Gear and other stuff Diary

Ah, where to begin. It’s been a busy couple of weeks one way or another and I’ve got some photie editing and writing to do.

Last week I saw next year’s Aku boots and shoes, some nice lightweight stuff in there including a wee bouldering-type shoe, but with a proper sole for the trail.
Then there was Leki, there’s a new pole-top camera attachment on it’s way from these guys, and I’ve got one in for test with a set of team-colour carbon poles to match, first-look soon.

Holly caught a wee bug which sent the schedule into disarray, and we ended up on Stuchd an Lochain (for a grand day out) on Tuesday instead of Sunday as I stayed home, which meant that the visit to Alpkit was canned, but hopefully I’ll catch up with them next month as I’m down that way again for some other showroom visits. The hill had to be climbed as I was “just checking” for a Trail route I’d written, I always leave sending my copy in as late as I can so I’m sure it’s as up to date as it can be.
Home late and late to bed saw the early rise to head south on Wednesday hurt more than it should, but Phil and I were in good spirits as we rounded the east of Manchester looking for a Victorian Mill in Stalybridge, the home of PHD.
That was a brilliant day we had there, I’ve learned a lot, there’s stuff there that we really need to know, I have answers and I’ll write it up soon.
North again to Kendal, and its delightful one-way system, to eventually find the hotel and stay there long enough to get directions to the Strickland Arms to meet a pal for a late dinner. It was a very fine meal indeed, in a place which has the ambience of an old house where the bedrooms are makeshift dining rooms and the cutlery was passed down from granny. I loved it, and was a little sad to leave just when they’d started the quiz. Diners at nearby tables started to drag the furniture onto the top landing of the stairs (we were upstairs in granny’s bedroom) to hear the questions when the quiz started , I like that, a relaxed and homely atmosphere, full of locals too.

The hotel was nice, but the room was hot and neds were shouting at 0300 on the other side of the river. Phil and I compared notes over a big (help-yourself) breakfast and had the same story, broken sleep due to sweat and stupids. The Riverside is close to the leisure centre though, and we were there pretty much on time for our first meeting. But Si was talking to someone else, so with a wave as we passed we homed in on some shiny kit that caught our eye and that set the tone for the day.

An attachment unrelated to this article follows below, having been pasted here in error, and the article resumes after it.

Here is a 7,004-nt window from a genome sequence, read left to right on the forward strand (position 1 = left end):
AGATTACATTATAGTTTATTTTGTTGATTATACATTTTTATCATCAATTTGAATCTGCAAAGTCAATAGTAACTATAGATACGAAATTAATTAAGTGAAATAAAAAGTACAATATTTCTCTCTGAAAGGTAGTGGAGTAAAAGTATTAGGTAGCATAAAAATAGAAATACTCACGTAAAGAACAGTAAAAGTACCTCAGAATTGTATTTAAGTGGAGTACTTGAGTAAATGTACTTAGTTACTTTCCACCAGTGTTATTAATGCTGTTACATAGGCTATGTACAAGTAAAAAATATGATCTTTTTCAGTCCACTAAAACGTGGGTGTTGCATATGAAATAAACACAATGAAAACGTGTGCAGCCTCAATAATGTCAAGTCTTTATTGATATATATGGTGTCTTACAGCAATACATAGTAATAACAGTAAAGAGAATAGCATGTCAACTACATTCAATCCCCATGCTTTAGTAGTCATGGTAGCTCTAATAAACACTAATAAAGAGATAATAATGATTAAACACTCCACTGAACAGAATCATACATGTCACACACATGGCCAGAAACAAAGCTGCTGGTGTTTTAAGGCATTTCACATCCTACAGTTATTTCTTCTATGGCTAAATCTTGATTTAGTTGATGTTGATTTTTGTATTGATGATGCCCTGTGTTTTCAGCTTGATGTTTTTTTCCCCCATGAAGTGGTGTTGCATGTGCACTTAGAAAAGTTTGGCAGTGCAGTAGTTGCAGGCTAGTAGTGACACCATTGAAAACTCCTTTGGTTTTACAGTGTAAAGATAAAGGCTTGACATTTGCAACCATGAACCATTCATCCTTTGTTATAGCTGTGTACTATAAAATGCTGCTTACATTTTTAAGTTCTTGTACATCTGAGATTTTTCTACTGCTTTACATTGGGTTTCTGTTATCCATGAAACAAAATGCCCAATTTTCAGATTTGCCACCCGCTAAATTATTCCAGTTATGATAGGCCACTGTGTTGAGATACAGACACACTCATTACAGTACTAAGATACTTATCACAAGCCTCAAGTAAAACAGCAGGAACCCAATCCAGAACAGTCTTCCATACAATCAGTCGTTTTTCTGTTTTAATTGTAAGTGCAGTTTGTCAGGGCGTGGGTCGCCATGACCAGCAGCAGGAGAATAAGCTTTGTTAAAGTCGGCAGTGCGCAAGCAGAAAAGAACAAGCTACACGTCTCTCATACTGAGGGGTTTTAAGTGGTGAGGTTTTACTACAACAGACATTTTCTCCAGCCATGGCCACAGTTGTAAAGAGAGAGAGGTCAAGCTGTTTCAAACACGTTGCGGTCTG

We got round just about everyone this time, met old friends, reacquainted with folks met for the first time last year, and met with new faces  too.
It’s very interesting seeing the different reactions and receptions you get from the different companies. Some are enthusiastic and welcoming, some take a business card from you like they’re a doctor’s receptionist and you’re handing over a full sample bottle with a loose lid. Some of this does pass into what the public perceives to be a brand attitude, but it’s actually a distributors attitude, both good and bad.
You can see who’s moving with the times and who’s sitting with their fingers in their ears. There’s been some musical chairs with some brands/distributors and I think you can see already who’s going to win and who’s going to fail.

But, my feelings about the day are positive ones. There’s some nice new kit, there’s nice folks to talk to on every stand and we’ll be seeing some new brands and new kit tested on here in the coming months, maybe even some of those old favourites: world exclusives. 
The highlight of the day was when GT and I had a shoe-off in the middle of the hall. Money changed hands on who would be the winner, but it was declared a draw and everyone went home grumbling that it was “A bloody fix…”.

Write-up agogo soon. Including why that new see-though Terra Nova tent isn’t made of Cuben Fibre.

6 thoughts on “Gear and other stuff Diary”

  1. Do you think we have reached a plateau in terms of gear innovation now. With products getting lighter but still durable, no real new fabrics appearing apart from recycling stuff where are we heading kit wise.

    1. Good question Coops.

      I think that innovation is still strong, but perhaps in less obvious ways. We rarely see something completely new, but there’s always plenty tinkering under the hood.
      This week I found PHD have got some new stuff in pre-production that’s going to raise some eyebrows, Black Diamond have taken the Trail Blaze trekking pole concept and developed it, there’s going to be a winter Neoair next year and materials are getting lighter and better.
      I think economics have really caught up, the trade is showing much less bravado that it was, orders are down and prices are up.
      Uncertain times, but the clever folk are still working at it.

  2. That new Montane jacket with no zip closing on the neck shows that there’s still people designing who are thinking out of the box.

    1. Aye, it’ll be interesting to see how that does ion the marketplace. Outdoor folk are infuriatingly conservative when it comes to clothes.

  3. !!! Conservative?! Have you seen the colour of kagools lately? ;-P

    Oh yeh – finally braved the 2g TN pegs at the weekend, they worked perfectly, although one did bend slightly at some point in the night. Still had two Y stakes on the main guys of the Comp tho, I wasn’t that trusting!

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